Text by Näkki Goranin. Foreword by David Haberstich.
W. W. Norton & Company, New York, 2008. 224 pp., Over 200 color and b&w illustrations, 8½x10".
“That a perceptive, dedicated, and sensitive artist like Näkki Goranin has rescued from oblivion so many amazing self-portraits created by amateurs confronting themselves in the fleeting privacy of humble photobooths is yet another miracle for which we can be grateful.”—from the foreword by David Haberstich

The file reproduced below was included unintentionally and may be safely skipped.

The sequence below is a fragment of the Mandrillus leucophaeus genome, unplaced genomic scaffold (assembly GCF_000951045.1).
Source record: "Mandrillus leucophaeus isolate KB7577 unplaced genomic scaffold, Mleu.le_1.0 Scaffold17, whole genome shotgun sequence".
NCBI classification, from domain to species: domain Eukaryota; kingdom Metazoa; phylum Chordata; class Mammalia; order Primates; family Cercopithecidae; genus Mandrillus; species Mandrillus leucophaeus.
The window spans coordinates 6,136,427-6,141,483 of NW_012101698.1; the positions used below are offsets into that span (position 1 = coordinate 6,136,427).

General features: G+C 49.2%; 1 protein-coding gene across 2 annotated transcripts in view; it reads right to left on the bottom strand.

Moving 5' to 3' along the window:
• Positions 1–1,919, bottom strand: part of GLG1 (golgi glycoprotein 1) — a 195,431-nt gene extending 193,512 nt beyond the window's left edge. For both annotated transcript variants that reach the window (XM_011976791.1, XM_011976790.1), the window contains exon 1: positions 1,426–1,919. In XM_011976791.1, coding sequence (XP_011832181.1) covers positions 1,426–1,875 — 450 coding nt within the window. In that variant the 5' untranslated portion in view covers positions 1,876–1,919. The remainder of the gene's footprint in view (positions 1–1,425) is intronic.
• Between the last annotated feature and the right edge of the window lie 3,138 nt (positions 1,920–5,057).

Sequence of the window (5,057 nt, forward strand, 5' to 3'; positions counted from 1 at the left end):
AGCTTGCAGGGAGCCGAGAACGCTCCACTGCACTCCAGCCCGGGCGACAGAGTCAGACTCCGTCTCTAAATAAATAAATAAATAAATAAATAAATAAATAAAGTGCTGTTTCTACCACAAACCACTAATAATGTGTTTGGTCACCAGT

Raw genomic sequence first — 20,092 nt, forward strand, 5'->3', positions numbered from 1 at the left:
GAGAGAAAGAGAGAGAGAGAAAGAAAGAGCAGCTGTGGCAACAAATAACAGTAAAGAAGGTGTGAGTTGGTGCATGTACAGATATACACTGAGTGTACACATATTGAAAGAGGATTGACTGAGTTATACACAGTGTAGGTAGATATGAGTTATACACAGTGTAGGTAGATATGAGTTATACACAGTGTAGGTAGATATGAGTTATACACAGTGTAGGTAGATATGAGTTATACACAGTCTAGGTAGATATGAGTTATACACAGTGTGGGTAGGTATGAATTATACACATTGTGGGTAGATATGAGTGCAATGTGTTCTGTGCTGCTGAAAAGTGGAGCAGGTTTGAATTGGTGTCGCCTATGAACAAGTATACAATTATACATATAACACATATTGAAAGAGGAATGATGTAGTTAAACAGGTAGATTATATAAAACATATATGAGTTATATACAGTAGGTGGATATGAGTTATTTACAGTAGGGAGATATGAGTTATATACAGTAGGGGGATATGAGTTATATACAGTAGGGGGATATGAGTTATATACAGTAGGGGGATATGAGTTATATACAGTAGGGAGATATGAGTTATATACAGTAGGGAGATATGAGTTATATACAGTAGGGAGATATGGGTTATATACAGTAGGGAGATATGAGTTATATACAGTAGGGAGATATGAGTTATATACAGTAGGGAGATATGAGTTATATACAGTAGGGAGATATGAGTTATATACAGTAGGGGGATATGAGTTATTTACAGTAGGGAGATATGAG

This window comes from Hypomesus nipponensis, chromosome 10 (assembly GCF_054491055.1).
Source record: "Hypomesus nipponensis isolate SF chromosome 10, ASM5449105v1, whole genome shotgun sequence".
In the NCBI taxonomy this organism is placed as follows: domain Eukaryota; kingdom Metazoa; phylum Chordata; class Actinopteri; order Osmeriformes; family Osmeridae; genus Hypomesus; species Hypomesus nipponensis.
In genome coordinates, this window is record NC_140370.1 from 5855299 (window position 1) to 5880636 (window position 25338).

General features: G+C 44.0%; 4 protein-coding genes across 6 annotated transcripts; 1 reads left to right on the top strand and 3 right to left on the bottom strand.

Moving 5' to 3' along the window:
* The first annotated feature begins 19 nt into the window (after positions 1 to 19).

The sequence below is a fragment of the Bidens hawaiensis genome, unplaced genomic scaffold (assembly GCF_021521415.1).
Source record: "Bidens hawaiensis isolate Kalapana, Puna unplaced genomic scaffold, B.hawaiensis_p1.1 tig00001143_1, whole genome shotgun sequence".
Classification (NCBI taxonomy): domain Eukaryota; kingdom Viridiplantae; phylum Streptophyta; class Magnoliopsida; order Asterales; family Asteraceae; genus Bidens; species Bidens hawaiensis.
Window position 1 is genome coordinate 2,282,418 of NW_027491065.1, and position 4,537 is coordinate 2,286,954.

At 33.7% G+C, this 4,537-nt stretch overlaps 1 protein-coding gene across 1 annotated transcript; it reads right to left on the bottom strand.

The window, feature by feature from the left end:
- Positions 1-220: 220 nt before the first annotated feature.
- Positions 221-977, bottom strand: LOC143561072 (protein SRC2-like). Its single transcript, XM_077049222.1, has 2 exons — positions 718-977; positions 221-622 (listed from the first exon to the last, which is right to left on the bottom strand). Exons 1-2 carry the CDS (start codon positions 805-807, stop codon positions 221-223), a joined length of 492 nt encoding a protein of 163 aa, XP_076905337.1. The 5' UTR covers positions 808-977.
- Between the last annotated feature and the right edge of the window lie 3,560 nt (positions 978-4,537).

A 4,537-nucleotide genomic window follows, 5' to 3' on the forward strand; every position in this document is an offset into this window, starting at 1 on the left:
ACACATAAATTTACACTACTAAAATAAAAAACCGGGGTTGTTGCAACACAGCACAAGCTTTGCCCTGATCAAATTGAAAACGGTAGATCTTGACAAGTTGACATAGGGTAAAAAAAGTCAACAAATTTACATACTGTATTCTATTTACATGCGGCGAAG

Generally relegated to the realm of kitsch, the history and cultural importance of the photobooth has long been overlooked. Here, Näkki Goranin documents the invention, technological evolution, and commercial history of the photobooth with extensive illustrations culled from twenty-five years of collecting. Complementing this history is a powerful collection of heartbreaking, funny, and absolutely beautiful photobooth images. These often solitary figures—seeking freedom, confession, a thrill—are evocative of a lost time and place. Haberstich writes, “For anyone who assumes that photobooth pictures are perfunctory, utilitarian records at best, the range of emotions and moods portrayed by the subjects of (this) collection is a revelation.”
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